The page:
Sunday, February 6, 2011

Village Health Workers

Wow, have we fallen behind on things! We went away for a couple of days to Aurangabad on “holidays” and even more things happened, not to mention we actually have school-work to do, so I’ve been remiss in keeping you up to date.

Looking back, the next thing we learned about—well, experienced- were the Village Health Workers (VHWs). For those who missed it, VHWs are women chosen by their community to come to Jamkhed to train. Initially they came for a few months of intensive training, although now that the project is so established they just go “intern” at another village with another VHW and get on the job training. But I’ll tell about the original model, which is how the women we met were all trained. Since many of these women have little or no schooling, the training is not typical classroom training with textbooks and notepads but rather involves songs, story-telling and experiential learning, especially lots and lots of role-play. My favourite kind of medical education!! They are taught everything from nutrition and hygiene to how to identify leprosy, information about good nutrition for pregnant women and how to take blood pressure readings to how to deliver babies and understand signs of foetal distress. We’re not just talking about band-aids and temperature here, we’re talking about real medical care and real skill building and these women were given the tools and the knowledge to provide this health care in their village.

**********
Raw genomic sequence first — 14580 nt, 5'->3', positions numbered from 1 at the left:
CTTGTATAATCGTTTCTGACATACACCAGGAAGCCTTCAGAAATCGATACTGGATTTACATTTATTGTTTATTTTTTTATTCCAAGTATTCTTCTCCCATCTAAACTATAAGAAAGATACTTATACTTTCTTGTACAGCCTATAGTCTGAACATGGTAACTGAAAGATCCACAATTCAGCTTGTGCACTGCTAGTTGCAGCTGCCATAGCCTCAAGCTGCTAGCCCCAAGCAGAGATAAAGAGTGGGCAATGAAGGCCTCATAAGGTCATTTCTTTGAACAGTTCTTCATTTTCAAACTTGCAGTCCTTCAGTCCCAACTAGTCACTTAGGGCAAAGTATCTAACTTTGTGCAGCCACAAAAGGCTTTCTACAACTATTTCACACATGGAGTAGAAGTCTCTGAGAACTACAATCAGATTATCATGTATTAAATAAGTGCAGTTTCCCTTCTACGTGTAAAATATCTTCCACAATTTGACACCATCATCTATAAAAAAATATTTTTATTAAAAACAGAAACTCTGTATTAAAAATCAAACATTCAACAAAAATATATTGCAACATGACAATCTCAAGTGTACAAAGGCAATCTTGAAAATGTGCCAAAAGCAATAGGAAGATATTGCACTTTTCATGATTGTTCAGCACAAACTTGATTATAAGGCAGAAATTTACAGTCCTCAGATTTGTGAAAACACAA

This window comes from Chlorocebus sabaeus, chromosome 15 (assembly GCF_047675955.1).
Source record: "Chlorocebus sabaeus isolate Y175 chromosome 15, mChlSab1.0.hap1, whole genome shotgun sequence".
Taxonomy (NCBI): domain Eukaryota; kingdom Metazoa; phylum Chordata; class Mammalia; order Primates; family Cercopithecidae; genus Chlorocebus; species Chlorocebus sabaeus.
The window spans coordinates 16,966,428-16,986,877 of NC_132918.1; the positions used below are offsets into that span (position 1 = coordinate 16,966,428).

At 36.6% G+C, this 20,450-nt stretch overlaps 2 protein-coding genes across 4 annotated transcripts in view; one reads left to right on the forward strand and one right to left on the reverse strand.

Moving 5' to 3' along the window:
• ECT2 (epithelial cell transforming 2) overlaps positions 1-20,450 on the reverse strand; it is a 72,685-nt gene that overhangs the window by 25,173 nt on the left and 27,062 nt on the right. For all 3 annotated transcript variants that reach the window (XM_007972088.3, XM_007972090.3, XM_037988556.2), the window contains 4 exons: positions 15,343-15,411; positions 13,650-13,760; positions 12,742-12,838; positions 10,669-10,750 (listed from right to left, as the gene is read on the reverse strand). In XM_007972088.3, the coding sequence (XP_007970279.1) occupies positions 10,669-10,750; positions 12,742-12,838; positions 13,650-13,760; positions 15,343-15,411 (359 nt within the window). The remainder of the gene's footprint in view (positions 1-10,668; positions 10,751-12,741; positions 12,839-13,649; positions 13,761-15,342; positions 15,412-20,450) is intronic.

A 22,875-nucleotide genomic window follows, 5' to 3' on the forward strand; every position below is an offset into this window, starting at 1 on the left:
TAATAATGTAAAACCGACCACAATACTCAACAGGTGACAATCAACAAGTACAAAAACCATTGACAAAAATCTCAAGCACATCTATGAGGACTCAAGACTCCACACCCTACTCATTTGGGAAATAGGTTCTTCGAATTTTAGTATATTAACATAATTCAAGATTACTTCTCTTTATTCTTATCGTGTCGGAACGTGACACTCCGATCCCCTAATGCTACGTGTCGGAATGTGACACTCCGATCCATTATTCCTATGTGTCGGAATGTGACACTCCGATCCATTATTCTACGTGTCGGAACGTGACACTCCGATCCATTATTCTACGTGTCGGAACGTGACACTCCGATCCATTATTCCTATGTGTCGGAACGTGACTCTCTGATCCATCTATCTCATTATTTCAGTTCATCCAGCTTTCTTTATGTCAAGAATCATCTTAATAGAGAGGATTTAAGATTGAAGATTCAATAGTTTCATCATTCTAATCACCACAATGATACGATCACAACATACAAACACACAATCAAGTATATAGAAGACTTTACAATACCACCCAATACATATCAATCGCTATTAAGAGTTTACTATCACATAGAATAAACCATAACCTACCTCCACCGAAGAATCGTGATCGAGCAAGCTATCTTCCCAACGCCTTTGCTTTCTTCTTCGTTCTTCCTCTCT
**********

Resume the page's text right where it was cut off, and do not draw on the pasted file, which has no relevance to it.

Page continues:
In a Western, litigious society, we think about all the what-ifs and reasons why this can’t and shouldn’t work. But this is in a rural setting with no clinic nearby and hospital services far away with access on dirt roads impossible for some with no vehicles and expensive upon arrival. This health care was the alternative to none-at all and it has proven to be an excellent alternative. Maybe better than some Western options, as you’ll see when I share some of their stories.It's interesting that as the VHWs are established in their villages, they eradicate infectious diseases like TB (virtually gone from the villages CRHP works in and yet rampant in other parts of India) and leprosy. However, heart disease and diabetes are rapidly on the rise in all of India as more people spend time behind desks and start eating processed foods and the VHWs are learning to screen for this and educate people about these issues as well. They are also quite well-versed in mental health issues and in many villages, depression is less stigmatised than it is in Australia!